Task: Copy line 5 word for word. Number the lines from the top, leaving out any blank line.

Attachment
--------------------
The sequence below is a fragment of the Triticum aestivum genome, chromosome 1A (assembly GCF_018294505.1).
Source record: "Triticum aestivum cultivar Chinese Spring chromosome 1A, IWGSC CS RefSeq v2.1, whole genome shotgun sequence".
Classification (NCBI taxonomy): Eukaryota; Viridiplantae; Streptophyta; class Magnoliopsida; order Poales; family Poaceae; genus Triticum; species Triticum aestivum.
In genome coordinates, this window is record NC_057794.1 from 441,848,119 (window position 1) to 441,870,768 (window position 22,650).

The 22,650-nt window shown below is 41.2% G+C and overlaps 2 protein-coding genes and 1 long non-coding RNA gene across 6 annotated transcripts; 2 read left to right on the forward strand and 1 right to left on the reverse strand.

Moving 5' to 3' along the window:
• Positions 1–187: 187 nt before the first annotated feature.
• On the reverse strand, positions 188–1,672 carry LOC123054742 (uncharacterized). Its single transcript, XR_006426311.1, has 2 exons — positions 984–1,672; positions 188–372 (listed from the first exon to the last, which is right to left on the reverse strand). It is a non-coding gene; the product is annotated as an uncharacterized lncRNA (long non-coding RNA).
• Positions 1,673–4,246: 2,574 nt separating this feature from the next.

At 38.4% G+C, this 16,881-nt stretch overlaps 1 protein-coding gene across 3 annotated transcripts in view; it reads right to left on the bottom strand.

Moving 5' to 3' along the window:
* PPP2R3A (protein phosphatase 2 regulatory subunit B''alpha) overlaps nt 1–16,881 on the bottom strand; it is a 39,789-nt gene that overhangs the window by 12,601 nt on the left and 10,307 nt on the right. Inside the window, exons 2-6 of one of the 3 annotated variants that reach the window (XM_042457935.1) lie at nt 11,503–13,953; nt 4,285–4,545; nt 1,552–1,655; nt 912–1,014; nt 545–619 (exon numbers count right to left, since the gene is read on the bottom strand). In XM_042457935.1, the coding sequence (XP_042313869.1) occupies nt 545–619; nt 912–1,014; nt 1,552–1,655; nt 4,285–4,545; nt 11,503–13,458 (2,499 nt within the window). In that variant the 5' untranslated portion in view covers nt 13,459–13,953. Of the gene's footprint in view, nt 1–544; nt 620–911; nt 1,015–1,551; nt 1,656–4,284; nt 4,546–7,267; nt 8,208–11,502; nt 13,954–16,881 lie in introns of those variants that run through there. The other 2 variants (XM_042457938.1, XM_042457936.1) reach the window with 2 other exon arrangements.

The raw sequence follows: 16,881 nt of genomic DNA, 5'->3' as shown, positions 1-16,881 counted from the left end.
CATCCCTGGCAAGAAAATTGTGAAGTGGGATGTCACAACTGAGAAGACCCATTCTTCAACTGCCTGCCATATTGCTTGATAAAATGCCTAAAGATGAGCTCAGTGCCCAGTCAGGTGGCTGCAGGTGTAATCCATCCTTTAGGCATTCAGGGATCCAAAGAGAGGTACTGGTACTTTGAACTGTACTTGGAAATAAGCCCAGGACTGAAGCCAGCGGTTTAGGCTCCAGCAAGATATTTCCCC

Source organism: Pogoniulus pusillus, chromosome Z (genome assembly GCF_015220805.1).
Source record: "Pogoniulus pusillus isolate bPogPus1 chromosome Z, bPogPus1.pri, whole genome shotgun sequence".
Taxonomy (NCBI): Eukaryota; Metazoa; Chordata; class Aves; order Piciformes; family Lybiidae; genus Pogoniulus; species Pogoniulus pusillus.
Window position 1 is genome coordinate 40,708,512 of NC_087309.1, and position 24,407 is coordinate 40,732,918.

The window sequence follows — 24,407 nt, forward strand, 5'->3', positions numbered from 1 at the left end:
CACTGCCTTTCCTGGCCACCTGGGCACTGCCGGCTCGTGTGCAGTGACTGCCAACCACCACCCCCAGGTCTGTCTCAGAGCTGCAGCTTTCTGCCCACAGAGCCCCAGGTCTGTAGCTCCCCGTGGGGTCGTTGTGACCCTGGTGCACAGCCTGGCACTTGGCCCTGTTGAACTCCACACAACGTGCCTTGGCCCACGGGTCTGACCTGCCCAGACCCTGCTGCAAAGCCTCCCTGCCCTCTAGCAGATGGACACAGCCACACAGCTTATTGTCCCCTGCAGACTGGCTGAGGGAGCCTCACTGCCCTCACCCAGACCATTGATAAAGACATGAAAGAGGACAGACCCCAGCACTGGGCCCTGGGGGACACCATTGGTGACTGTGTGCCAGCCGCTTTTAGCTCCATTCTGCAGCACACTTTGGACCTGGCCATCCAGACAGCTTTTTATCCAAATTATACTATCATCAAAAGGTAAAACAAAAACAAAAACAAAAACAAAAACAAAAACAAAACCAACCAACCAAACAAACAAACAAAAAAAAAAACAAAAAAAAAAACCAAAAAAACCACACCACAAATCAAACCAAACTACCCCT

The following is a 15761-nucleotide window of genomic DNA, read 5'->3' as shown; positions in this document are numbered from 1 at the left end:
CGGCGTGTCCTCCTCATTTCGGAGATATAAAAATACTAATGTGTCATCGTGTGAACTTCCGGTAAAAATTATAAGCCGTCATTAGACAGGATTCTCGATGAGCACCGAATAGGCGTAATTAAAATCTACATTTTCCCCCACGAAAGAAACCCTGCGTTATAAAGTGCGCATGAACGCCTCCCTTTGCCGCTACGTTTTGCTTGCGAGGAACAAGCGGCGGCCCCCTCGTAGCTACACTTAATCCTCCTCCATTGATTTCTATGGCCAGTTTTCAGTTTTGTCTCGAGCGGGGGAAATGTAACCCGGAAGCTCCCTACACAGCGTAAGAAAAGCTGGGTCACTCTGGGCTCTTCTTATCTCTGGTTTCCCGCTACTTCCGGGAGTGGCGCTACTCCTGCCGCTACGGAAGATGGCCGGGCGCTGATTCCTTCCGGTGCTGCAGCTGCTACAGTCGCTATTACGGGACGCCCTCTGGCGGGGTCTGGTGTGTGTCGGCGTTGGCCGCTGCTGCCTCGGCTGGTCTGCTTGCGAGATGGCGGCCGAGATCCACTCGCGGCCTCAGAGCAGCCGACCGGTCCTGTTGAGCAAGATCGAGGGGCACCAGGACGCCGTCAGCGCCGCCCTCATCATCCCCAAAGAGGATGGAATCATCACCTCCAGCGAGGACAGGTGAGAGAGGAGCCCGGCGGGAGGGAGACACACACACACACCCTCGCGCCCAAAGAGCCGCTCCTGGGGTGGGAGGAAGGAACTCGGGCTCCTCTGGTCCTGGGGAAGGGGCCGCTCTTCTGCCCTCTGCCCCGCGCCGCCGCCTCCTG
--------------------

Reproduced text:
The 22,650-nt window shown below is 41.2% G+C and overlaps 2 protein-coding genes and 1 long non-coding RNA gene across 6 annotated transcripts; 2 read left to right on the forward strand and 1 right to left on the reverse strand.